Sediment micro-fabric of oil rig drill spoil heaps: preliminary observations using low-temperature scanning electron microscopy

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Abstract

Low-temperature scanning electron microscopy is a specialized technique shown to be appropriate for the high-resolution examination of unconsolidated sea floor sediments. Newly developed cryogenic sediment sampling techniques combined with low-temperature scanning electron microscopy (LTSEM) protocols developed for the analysis of biological materials now permits the sampling of fully hydrated bottom sediments while preserving the structural integrity of the sampled material. This enables the direct observation of the sediment fabric as it exists at the seabed and the examination of delicate biological structures that are normally obliterated or distorted by the removal of water required for standard SEM preparation. This paper demonstrates the value of LTSEM and shows variation in microfabric structure between a station located on a spoil heap below an oil rig and a more remote (400 m distant) station. Energy-dispersive X-ray analysis (EDXA) was also conducted on the frozen samples and provided support for the qualitative differences found between the two sites. The results suggest that an organic film was more pervasive on the drill spoil heap and that biological activity in the form of foraminifera was much more extensive on the remote site. Insufficient data has yet been collected to allow statistical analysis of the results, but the paper provides the first microfabric analyses of submerged spoil sediments using LTSEM and confirms the potential of this technique in terms of environmental assessment and analysis of the nature of the sediment fabric of oily, drill spoil heaps from a location in the North Sea.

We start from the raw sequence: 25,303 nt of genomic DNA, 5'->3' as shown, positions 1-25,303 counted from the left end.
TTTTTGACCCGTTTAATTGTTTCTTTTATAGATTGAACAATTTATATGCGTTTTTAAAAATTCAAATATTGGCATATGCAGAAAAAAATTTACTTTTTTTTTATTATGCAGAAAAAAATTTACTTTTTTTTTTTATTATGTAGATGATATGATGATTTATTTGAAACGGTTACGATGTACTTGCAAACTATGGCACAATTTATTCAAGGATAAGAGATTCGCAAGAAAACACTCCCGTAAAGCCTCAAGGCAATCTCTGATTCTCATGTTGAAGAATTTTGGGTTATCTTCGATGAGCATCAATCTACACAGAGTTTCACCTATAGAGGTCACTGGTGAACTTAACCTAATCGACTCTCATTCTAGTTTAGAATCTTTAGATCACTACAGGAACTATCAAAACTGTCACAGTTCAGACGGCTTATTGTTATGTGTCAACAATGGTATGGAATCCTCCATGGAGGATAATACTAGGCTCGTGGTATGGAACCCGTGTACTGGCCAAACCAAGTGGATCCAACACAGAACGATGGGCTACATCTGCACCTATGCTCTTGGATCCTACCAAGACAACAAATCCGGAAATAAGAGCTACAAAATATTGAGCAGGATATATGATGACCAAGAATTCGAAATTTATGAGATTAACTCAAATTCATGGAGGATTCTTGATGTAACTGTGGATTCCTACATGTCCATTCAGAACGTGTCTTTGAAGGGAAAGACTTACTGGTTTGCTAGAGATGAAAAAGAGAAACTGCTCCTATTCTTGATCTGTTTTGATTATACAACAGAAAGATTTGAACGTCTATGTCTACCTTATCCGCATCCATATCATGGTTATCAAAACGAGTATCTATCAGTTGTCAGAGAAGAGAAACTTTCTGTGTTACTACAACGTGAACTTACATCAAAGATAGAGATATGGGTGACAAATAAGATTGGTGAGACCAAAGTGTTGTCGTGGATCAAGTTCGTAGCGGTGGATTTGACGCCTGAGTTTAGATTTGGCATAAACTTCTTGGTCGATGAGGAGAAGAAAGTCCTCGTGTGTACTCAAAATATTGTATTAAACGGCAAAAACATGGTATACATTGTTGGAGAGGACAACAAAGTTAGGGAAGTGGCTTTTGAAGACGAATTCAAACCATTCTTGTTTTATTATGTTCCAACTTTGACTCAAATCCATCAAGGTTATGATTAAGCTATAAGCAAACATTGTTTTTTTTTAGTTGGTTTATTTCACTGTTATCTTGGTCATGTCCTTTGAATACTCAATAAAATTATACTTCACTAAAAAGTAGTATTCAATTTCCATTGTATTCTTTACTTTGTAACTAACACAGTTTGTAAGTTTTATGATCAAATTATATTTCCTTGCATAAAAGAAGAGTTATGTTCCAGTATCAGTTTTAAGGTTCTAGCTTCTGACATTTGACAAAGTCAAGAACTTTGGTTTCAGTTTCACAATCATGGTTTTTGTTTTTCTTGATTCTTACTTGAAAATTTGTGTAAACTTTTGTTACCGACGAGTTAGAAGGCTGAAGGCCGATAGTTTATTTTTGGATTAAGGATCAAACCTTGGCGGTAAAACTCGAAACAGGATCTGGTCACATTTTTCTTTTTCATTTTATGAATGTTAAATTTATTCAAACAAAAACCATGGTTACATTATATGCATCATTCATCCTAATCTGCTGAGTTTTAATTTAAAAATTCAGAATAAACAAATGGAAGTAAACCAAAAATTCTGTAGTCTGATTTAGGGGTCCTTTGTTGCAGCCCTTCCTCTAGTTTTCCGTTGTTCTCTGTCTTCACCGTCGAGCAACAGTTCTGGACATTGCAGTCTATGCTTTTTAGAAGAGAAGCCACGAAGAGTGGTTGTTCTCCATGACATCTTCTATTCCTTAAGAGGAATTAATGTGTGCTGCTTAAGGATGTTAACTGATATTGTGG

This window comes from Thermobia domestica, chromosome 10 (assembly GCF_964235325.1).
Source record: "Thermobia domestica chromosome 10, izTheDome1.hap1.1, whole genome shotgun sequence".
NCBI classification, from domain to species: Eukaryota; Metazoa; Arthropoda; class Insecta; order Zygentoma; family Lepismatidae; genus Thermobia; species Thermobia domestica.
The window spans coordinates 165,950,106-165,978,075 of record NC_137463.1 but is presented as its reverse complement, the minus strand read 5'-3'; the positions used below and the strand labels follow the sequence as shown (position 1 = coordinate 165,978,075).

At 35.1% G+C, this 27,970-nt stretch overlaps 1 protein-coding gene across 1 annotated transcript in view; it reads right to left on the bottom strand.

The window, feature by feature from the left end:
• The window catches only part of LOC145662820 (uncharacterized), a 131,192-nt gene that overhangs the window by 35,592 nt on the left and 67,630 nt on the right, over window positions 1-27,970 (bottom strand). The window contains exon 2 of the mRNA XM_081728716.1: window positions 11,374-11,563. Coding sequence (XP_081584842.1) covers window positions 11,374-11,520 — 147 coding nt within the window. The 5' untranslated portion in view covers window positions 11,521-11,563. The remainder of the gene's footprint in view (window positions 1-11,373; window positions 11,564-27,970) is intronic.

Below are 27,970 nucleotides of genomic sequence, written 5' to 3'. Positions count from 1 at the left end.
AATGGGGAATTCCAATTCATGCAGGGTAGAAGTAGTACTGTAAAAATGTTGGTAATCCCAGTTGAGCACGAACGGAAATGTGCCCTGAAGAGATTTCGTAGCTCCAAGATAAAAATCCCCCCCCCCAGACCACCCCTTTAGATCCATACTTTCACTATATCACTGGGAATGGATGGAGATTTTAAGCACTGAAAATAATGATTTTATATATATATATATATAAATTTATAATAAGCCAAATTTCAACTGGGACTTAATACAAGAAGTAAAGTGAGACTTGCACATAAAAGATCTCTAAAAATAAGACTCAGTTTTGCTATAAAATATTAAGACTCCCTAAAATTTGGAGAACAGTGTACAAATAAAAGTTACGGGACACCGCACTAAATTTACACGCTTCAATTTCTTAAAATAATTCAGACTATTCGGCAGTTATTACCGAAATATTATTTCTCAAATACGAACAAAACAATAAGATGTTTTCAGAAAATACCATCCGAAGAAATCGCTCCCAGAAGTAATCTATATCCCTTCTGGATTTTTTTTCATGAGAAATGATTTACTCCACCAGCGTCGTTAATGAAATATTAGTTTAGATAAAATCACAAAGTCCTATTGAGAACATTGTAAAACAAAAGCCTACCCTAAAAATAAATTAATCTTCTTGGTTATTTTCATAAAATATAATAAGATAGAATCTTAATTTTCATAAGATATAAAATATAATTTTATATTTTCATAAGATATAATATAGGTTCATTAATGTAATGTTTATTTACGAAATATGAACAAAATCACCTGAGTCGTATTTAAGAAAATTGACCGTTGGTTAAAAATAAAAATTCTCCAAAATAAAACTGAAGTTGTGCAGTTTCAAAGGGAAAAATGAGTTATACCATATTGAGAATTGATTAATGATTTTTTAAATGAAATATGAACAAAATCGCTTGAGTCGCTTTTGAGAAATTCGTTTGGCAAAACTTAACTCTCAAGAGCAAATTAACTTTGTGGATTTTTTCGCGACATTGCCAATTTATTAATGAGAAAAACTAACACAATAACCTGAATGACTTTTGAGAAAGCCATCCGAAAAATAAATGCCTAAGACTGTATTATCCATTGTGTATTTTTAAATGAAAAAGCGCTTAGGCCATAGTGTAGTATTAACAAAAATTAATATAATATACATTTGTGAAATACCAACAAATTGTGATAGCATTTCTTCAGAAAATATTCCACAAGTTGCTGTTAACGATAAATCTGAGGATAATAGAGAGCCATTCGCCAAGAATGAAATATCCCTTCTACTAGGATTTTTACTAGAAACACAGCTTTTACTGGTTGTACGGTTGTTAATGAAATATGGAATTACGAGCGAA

Original languageEnglish
Pages (from-to)1983-1990
Number of pages8
JournalEnvironmental Science and Technology
Volume33
Publication statusPublished - 15 Jun 1999

Keywords

  • MICROBIAL SEDIMENTS
  • MUDS
  • SEA

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